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The previous answer should work but thought i'd mention 'Yum-utils' can make this simpler Check what kernels are installed with: rpm -q kernel install yum utils: yum install yum-utils Package cleanup where count is how many kernels you want to retain: package-cleanup --oldkernels --count=2


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I think your plan is overly complicated. The files you're suggesting to remove in step 2 are likely all owned by the relevant kernel package anyway. On my test RHEL 6 machine: $ rpm -qf /boot/initramfs-2.6.32-573.18.1.el6.x86_64.img kernel-2.6.32-573.18.1.el6.x86_64 etc. So step 1 should remove everything. As for what to remove, rpm -qa kernel\* will ...


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How the change GRUB kernel on redhat 7 version To list all the menu entries that will be displayed at system boot, issue the following command: # awk -F\' '$1=="menuentry " {print i++ " : " $2}' /etc/grub2.cfg 0 : Red Hat Enterprise Linux Server (3.10.0-327.18.2.el7.x86_64) 7.2 (Maipo) 1 : Red Hat Enterprise Linux Server (3.10.0-327.10.1.el7.x86_64) 7.2 ...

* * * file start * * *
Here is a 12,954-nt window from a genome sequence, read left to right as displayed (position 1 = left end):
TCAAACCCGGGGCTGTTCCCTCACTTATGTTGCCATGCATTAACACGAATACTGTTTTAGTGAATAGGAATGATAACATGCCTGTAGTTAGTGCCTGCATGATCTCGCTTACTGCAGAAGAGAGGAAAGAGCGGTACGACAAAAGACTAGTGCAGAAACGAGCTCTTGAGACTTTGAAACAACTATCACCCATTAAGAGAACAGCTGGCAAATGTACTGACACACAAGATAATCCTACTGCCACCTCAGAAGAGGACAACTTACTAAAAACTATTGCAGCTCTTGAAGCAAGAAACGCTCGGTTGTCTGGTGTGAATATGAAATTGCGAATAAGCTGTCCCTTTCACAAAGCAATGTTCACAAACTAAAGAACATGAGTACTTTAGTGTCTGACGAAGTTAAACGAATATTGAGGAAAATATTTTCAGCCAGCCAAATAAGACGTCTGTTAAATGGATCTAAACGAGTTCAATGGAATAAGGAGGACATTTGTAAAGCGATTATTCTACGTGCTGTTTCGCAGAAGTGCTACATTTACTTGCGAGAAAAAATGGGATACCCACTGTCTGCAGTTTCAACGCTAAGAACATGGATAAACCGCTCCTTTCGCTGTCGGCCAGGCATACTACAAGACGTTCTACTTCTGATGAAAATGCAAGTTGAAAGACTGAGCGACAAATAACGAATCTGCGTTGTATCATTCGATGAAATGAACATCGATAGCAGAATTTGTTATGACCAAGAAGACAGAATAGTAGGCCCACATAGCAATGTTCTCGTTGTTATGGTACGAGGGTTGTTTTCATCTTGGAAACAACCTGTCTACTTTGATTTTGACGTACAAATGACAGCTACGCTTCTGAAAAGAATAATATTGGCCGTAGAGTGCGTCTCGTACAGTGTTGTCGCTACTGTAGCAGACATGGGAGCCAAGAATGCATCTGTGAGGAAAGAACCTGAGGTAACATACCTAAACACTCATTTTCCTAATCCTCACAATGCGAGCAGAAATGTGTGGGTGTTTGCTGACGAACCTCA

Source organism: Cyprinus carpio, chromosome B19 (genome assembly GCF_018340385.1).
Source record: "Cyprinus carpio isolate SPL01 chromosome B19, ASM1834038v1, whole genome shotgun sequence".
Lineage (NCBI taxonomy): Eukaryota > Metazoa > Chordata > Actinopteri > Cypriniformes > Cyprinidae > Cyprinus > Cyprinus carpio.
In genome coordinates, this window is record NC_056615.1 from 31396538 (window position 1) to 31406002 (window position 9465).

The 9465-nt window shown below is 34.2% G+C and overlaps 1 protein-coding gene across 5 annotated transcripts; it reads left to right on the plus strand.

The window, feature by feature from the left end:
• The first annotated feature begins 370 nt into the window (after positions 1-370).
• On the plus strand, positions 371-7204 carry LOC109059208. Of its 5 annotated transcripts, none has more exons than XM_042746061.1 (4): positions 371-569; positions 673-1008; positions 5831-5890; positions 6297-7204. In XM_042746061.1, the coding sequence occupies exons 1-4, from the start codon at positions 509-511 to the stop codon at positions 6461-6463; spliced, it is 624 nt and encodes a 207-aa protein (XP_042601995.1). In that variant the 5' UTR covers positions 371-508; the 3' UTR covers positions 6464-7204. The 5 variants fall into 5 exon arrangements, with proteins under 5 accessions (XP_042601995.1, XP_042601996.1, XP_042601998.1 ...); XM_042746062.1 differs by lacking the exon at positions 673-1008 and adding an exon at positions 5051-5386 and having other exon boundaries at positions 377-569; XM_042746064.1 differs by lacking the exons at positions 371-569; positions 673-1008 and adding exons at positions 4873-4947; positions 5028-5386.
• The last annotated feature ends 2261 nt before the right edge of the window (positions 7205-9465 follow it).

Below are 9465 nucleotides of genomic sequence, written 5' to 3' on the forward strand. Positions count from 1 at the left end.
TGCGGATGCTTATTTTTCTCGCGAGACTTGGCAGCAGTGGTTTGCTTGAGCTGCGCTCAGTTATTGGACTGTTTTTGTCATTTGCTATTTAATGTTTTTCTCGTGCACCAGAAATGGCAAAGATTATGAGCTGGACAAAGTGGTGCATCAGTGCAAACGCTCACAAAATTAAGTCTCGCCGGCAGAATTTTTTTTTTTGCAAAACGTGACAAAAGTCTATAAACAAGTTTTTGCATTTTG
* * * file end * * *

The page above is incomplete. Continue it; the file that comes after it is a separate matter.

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change GRUB_DEFAULT=0 in /etc/default/grub to the number that you want, now you need to regenarate the grub2 config using grub2-mkconfig -o /boot/grub2/grub.cfg


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Had the same thing today. Turns out it's caused by grub-probe trying to access partitions through /dev/sda, which is not cache-coherent with /dev/sda1 (and sda2 etcetera). You can fix it using blockdev --flushbufs /dev/sda1 (repeat for other partitions as necessary).


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You need to update your GRUB and boot kernel installation. update-initramfs -u This command updates your boot kernel configuration to match the current state of your system. mdadm --detail --scan > /tmp/mdadm.conf Copy /tmp/mdadm.conf contents to /etc/mdadm/mdadm.conf replacing any previous entries. This way the MD device configuration information ...



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